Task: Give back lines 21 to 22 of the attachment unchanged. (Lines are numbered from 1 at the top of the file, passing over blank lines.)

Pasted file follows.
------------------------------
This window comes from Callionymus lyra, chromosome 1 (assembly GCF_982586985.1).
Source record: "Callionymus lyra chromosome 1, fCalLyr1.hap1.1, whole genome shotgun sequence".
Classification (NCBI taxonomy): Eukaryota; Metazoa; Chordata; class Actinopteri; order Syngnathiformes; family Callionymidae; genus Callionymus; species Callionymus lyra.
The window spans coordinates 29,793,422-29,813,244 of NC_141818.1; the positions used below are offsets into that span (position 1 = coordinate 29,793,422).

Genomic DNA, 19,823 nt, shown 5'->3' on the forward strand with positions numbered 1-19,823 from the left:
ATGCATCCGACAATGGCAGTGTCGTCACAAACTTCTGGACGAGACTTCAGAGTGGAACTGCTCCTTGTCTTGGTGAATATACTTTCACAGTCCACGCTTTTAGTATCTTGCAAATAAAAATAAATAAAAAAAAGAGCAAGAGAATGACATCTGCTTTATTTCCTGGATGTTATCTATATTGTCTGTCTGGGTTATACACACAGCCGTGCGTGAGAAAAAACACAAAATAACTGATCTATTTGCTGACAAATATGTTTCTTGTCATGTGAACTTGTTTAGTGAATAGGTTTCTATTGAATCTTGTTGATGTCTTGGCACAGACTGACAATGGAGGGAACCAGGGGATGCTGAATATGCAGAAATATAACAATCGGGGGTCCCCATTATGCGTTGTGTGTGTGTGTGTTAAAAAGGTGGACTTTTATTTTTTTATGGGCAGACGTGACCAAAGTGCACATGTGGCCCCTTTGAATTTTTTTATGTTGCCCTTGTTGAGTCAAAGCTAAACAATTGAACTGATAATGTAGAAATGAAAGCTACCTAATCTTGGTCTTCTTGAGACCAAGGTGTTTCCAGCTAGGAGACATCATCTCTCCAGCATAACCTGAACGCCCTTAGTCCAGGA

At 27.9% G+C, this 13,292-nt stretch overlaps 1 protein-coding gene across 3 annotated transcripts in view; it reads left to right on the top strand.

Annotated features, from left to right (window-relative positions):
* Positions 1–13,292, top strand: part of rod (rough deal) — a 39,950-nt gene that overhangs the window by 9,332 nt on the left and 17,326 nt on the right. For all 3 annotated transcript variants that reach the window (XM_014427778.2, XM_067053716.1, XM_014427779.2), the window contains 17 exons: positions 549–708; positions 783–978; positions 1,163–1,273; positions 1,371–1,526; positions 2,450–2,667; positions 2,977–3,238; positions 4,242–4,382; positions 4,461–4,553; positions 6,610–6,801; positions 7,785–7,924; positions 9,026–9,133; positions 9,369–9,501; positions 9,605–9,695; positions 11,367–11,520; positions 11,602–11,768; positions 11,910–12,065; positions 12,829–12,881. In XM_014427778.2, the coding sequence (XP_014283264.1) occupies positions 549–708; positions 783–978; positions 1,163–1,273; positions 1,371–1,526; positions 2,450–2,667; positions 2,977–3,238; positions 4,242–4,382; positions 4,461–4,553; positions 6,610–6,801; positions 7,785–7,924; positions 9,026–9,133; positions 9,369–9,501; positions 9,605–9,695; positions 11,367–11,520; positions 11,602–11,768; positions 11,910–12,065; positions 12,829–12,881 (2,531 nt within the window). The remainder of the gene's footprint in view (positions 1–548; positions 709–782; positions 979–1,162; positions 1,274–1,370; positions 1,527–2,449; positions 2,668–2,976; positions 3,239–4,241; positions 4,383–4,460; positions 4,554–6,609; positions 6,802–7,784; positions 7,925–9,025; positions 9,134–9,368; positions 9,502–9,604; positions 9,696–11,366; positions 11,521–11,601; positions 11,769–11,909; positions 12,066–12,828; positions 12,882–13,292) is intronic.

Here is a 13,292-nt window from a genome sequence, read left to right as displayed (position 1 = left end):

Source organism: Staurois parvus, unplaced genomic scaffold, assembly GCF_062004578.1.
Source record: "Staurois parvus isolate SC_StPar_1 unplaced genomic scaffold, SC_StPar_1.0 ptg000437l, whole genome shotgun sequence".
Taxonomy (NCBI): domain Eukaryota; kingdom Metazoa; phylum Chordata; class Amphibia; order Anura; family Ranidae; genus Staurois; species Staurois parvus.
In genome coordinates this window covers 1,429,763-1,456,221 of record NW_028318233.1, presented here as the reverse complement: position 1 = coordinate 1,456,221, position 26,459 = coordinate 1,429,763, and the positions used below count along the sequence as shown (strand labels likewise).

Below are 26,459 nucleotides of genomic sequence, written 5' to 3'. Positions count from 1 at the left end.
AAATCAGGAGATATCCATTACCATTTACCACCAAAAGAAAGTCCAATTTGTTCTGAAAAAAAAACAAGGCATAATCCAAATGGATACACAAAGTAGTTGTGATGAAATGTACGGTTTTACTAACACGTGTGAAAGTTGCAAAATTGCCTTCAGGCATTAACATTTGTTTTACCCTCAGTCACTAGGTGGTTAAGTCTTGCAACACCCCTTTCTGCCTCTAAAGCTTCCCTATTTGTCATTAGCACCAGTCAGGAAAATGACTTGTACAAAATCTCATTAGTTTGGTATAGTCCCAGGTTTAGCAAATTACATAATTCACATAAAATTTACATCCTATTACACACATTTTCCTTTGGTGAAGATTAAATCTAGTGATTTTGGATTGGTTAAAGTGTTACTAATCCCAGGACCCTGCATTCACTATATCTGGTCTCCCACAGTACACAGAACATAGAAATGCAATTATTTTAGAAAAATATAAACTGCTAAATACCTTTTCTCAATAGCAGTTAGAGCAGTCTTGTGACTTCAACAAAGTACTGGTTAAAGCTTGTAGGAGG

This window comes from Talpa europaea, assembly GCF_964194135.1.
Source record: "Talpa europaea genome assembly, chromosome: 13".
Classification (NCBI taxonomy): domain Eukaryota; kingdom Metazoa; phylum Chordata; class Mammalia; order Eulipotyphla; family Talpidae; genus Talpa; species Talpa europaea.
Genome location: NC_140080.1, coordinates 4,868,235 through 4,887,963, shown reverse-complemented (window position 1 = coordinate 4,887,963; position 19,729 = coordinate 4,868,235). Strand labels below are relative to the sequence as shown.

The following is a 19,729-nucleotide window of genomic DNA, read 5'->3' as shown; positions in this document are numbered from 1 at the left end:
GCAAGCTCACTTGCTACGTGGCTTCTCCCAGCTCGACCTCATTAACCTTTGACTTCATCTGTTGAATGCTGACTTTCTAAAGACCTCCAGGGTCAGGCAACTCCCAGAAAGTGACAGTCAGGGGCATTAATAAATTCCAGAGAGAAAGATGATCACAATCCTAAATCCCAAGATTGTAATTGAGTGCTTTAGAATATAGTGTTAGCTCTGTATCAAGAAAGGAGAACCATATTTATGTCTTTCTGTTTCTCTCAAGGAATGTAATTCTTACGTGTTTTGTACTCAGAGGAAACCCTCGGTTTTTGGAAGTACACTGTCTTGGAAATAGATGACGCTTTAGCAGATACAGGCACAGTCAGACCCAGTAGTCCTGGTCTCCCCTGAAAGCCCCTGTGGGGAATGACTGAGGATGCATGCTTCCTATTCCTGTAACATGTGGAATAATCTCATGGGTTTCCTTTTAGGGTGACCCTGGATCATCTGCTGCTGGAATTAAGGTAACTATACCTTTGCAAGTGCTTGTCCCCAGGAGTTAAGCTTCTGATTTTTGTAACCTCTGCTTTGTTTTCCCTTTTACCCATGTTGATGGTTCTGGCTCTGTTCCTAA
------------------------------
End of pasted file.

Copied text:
The following is a 19,729-nucleotide window of genomic DNA, read 5'->3' as shown; positions in this document are numbered from 1 at the left end:
GCAAGCTCACTTGCTACGTGGCTTCTCCCAGCTCGACCTCATTAACCTTTGACTTCATCTGTTGAATGCTGACTTTCTAAAGACCTCCAGGGTCAGGCAACTCCCAGAAAGTGACAGTCAGGGGCATTAATAAATTCCAGAGAGAAAGATGATCACAATCCTAAATCCCAAGATTGTAATTGAGTGCTTTAGAATATAGTGTTAGCTCTGTATCAAGAAAGGAGAACCATATTTATGTCTTTCTGTTTCTCTCAAGGAATGTAATTCTTACGTGTTTTGTACTCAGAGGAAACCCTCGGTTTTTGGAAGTACACTGTCTTGGAAATAGATGACGCTTTAGCAGATACAGGCACAGTCAGACCCAGTAGTCCTGGTCTCCCCTGAAAGCCCCTGTGGGGAATGACTGAGGATGCATGCTTCCTATTCCTGTAACATGTGGAATAATCTCATGGGTTTCCTTTTAGGGTGACCCTGGATCATCTGCTGCTGGAATTAAGGTAACTATACCTTTGCAAGTGCTTGTCCCCAGGAGTTAAGCTTCTGATTTTTGTAACCTCTGCTTTGTTTTCCCTTTTACCCATGTTGATGGTTCTGGCTCTGTTCCTAA